Foreign banks awaiting Iran's green light
Sat, 02 Jan 2010 07:35:30 GMT
A senior Iranian official says five foreign banks are awaiting approval of a law in the Majlis (Parliament) to open branches in Iran.
"The proposal for setting up of five foreign banks is on my table but the fifth clause of article 44 (of the constitution) does not permit their operations," said Behrouz Alishiri, the head of the Organization for Investment, Economic and Technical Assistance of Iran (OIETAI).
Article 44 of the Iranian Constitution had heretofore placed banking activities exclusively in the hands of government. In tandem with the Law on Usury Free Banking Operations, these two measures effectively blocked foreign banking operations from conducting business in mainland Iran.
A handful of foreign bank branches and representative offices extant in the country were allowed to undertake administrative and coordination activities but were not permitted to open customer accounts inside the territory of mainland Iran, receive deposits or extend normative facilities.
Foreign banks were, however, under special conditions, allowed to function in the Iranian free zones.
Alishiri says the Economy and Finance Ministry has sent a bill, concerning the establishment of foreign banks in Iran, to the Parliament to pave the way for the presence of the banks.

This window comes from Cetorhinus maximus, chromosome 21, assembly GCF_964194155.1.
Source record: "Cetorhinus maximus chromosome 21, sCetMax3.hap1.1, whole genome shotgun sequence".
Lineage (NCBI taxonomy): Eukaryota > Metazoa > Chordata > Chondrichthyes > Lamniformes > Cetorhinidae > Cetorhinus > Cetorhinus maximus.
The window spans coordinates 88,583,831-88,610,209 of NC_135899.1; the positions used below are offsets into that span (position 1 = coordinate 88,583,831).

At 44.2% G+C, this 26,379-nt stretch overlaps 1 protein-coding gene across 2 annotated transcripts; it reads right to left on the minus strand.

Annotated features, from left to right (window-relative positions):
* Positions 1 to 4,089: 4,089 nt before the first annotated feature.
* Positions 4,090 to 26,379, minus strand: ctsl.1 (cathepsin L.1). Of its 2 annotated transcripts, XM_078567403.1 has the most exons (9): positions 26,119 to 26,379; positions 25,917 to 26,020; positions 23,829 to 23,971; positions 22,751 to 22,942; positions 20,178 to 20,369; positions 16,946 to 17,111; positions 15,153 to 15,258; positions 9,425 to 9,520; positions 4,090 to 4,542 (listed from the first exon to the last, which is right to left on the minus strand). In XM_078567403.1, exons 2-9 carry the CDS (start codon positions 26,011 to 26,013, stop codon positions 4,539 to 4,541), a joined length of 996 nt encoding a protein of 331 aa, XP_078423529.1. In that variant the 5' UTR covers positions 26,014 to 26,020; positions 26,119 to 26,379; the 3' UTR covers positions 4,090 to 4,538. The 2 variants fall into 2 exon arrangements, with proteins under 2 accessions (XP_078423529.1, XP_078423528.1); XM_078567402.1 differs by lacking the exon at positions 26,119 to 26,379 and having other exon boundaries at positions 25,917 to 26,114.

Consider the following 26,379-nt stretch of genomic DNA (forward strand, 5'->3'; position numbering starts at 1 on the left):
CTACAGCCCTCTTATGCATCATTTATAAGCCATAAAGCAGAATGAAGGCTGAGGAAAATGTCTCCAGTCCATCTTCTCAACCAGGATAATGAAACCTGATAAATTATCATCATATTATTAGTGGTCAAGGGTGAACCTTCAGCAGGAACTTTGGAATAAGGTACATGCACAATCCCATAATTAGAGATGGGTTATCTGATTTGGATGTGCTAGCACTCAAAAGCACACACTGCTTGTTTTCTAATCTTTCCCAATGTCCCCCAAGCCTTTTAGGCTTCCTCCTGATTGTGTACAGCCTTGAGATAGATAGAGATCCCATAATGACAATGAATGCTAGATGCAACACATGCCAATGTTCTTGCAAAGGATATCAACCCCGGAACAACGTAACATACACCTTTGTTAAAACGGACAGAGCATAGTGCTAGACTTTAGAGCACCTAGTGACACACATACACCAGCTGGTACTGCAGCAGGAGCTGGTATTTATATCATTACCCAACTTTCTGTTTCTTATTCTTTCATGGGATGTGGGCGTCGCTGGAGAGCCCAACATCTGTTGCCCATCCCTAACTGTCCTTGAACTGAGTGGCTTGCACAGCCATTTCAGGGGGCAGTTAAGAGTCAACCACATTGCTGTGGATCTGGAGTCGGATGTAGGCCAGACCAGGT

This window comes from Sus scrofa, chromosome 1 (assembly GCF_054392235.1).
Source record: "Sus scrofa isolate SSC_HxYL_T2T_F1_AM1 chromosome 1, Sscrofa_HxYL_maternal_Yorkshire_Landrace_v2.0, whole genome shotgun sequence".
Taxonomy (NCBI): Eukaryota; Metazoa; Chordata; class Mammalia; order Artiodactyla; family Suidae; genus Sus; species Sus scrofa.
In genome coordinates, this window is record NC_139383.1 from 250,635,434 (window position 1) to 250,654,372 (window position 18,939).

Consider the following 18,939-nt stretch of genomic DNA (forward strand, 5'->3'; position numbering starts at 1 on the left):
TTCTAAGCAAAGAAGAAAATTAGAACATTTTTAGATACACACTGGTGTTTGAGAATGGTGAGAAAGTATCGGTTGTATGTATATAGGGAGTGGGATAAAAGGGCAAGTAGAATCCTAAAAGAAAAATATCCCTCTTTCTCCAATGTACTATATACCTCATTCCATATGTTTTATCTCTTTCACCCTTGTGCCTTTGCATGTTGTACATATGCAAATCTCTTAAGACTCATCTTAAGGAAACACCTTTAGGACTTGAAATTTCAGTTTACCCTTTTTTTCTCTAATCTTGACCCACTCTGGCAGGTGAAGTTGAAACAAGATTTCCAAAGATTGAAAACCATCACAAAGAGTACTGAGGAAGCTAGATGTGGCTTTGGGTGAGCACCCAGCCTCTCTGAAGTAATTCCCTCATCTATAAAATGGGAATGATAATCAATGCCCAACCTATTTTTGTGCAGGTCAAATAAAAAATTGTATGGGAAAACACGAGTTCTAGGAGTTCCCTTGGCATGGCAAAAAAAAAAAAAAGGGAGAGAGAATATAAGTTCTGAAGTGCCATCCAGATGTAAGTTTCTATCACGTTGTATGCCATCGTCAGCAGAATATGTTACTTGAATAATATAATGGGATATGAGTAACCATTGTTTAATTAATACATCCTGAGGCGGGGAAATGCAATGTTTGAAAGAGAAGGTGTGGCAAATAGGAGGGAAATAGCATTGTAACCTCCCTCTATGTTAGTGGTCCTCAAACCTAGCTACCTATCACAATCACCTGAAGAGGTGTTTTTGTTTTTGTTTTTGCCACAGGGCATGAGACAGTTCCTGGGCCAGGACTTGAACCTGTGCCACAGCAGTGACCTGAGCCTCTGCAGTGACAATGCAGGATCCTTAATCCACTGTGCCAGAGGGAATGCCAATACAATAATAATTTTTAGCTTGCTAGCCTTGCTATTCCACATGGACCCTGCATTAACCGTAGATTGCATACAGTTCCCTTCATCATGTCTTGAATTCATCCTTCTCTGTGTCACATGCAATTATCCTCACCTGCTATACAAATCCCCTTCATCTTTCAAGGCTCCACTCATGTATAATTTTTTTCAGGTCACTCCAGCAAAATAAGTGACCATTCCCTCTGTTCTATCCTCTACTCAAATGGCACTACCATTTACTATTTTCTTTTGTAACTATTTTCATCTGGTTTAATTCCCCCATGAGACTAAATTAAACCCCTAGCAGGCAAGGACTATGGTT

“Any delay in approval of the bill will cause damage to economic activities in the country,” he added.
Earlier in December, the economic committee of the Parliament approved the principle provisions of the bill.
"The main provisions of the establishment of foreign banks in Iran via a joint investment by natural or legal persons and through an approval by the Iranian money and credit council, have been approved,” Spokesman for the Majlis' economic committee Mohammad-Reza Khabbaz told IRNA.
He added that the setup of foreign banks in Iran would be allowed in different forms of commercial companies.
"The economic committee amended the fifth clause of the article 44 of the constitution for the move to be feasible," he said.
Khabbaz said that discussion over the details of the bill would start in two weeks.